The Washington Wizards just finished a four-game homestand at the Verizon Center, starting with a rout of the New York Knicks 117-101, and culminating in a thrilling but heartbreaking overtime loss against the defending champion Cleveland Cavaliers (side note: “champion” before “Cleveland” is still something I’m not completely used to).
Washington has not lost back to back games since the start of 2017, but that gives the impression that their month of December wasn’t great, which is wrong. In fact, one could point to the 10-5 record in December as the prequel to the great January the Wizards had. But why was Washington’s January so good, how did they go from such a weak start to this, and can the Wizard’s scorching pace be continued and turned into a deep playoff run?
The Wizards began the season stumbling out of the gate, dropping 11 out of 15 games heading into December. The same grumblings of dysfunction in backcourt appeared, and the season was beginning to look lost before it had even begun. So what changed?
For starters, the starters. Bradley Beal has been healthy for the first time in forever, having only missed four games at this point in the season, a big improvement considering the fact that he’s missed about of quarter of his career up to this point. Not only has Beal been healthy, he’s been balling out, with a career high 21.8 points per game and 3.6 assists per game. Speaking of career seasons, John Wall has been absurd, averaging 23 and 10 and creating multiple highlight plays in a night while doing so. Overall, this starting lineup has been firing on all cylinders for the Wizards, as well as big production numbers from younger guys like Otto Porter and Kelly Oubre Jr.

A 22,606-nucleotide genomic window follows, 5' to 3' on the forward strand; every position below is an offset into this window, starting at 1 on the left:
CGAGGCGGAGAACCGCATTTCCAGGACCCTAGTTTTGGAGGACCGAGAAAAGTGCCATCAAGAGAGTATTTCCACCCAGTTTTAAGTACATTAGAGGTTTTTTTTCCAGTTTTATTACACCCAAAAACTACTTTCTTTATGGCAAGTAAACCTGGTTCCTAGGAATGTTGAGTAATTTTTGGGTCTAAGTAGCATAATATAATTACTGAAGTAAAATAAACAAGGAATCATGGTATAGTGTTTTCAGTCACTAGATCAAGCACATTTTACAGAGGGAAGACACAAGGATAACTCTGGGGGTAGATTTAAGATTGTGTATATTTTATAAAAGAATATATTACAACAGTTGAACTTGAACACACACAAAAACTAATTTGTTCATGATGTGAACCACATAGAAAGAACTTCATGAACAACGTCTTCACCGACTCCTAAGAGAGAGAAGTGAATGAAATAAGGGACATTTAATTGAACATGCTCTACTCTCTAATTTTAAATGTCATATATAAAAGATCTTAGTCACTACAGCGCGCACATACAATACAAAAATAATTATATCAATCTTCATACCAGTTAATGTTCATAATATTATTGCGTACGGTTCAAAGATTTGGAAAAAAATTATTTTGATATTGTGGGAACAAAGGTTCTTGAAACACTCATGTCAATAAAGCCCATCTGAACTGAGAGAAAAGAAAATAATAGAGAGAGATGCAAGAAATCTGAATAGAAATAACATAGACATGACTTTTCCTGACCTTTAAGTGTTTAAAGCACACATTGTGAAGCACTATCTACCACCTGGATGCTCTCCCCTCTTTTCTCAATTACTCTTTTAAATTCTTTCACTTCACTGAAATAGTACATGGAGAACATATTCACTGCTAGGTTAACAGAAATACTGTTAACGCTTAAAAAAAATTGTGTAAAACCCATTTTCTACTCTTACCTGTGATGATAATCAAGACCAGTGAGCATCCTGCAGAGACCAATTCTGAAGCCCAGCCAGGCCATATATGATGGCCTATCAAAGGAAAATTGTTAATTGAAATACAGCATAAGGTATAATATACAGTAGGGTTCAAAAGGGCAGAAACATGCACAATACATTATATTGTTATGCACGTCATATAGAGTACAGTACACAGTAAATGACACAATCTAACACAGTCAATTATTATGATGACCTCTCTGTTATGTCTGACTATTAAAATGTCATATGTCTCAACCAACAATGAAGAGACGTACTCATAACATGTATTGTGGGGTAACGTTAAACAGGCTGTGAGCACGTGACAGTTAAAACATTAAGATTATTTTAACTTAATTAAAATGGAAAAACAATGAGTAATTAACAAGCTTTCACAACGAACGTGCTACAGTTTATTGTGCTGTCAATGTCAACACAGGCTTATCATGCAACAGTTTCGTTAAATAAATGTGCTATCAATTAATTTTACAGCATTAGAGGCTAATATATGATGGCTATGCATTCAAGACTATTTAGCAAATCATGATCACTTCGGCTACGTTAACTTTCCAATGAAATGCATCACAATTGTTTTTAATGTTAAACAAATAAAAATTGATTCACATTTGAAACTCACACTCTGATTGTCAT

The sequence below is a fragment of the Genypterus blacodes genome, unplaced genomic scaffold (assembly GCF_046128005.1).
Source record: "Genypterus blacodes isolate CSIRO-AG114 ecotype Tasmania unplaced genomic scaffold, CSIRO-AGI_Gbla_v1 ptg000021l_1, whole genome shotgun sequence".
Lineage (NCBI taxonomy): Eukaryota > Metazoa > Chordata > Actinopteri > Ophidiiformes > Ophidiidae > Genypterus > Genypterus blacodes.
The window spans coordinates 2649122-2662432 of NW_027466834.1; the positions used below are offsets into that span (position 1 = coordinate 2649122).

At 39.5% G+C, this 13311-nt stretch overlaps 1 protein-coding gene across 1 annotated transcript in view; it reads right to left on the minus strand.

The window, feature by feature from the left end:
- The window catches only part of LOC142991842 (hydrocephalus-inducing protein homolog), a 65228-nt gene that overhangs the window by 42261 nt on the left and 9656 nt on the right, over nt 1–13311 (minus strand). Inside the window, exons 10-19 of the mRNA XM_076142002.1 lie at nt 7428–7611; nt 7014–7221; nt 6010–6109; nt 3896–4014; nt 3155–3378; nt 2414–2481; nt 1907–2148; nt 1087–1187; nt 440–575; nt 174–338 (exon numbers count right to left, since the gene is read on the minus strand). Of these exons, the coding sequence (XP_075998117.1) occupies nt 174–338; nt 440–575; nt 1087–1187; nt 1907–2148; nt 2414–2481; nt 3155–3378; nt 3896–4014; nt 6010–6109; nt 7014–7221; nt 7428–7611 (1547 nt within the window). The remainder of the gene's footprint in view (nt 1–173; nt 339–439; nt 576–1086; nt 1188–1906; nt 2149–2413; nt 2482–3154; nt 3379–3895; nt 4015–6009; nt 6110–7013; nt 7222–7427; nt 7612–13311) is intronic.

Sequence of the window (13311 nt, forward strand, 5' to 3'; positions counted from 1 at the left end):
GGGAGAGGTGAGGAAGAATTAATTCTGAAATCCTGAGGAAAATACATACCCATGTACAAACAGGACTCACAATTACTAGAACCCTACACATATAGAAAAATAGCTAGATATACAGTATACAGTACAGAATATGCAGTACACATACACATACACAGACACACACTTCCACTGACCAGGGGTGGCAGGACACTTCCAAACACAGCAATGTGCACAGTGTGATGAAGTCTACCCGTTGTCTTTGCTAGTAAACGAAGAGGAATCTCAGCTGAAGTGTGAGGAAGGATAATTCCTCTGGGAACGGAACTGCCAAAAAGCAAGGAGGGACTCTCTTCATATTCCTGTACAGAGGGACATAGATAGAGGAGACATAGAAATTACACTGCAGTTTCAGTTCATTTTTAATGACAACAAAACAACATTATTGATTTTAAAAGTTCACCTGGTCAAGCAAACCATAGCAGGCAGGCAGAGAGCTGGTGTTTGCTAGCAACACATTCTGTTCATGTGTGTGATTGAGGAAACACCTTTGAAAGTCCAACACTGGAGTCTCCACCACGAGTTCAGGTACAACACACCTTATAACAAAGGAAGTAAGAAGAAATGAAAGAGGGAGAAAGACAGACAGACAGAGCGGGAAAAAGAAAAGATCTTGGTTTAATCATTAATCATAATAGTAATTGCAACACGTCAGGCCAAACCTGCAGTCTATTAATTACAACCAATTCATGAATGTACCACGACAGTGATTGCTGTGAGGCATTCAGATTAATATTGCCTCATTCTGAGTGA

But can this output stick long term? Most likely no. The majority of the Wizards games to this point in the season have been in the comfort of the Verizon Center, but most of the schedule from here on out is on the road, including two road trips of five games each. While the starters having been balling outrageous, the bench hasn’t produced the way it should. Of the Wizards 107.6 points per game, the starting five accounts for 85.9 of those points, leaving the bench responsible for a little over 20% of the offense, which is cause for concern anytime subs come in. For comparison, the Atlanta Hawks, who trail the Wizards by half a game, have about 35% of their points come from the bench. This lack of production by the bench is concurrently putting a strain on the minutes of starters, namely Marcin Gortat, the soon to be 33-year old who will be playing more minutes now than at any other point in his career.
So can this last? No. Is it working now? Absolutely.
It remains to be seen how this formula will work for the rest of the season, so the Wizards will need to maximize their “right now” to make for playoffs to remain in the near future. But if the Cavaliers game on Monday was any indication, this Wizards team the way it’s currently assembled will be a problem for the East heading down the stretch.
Washington plays the Brooklyn Nets at the Barclays Center tonight at 7:30 EST.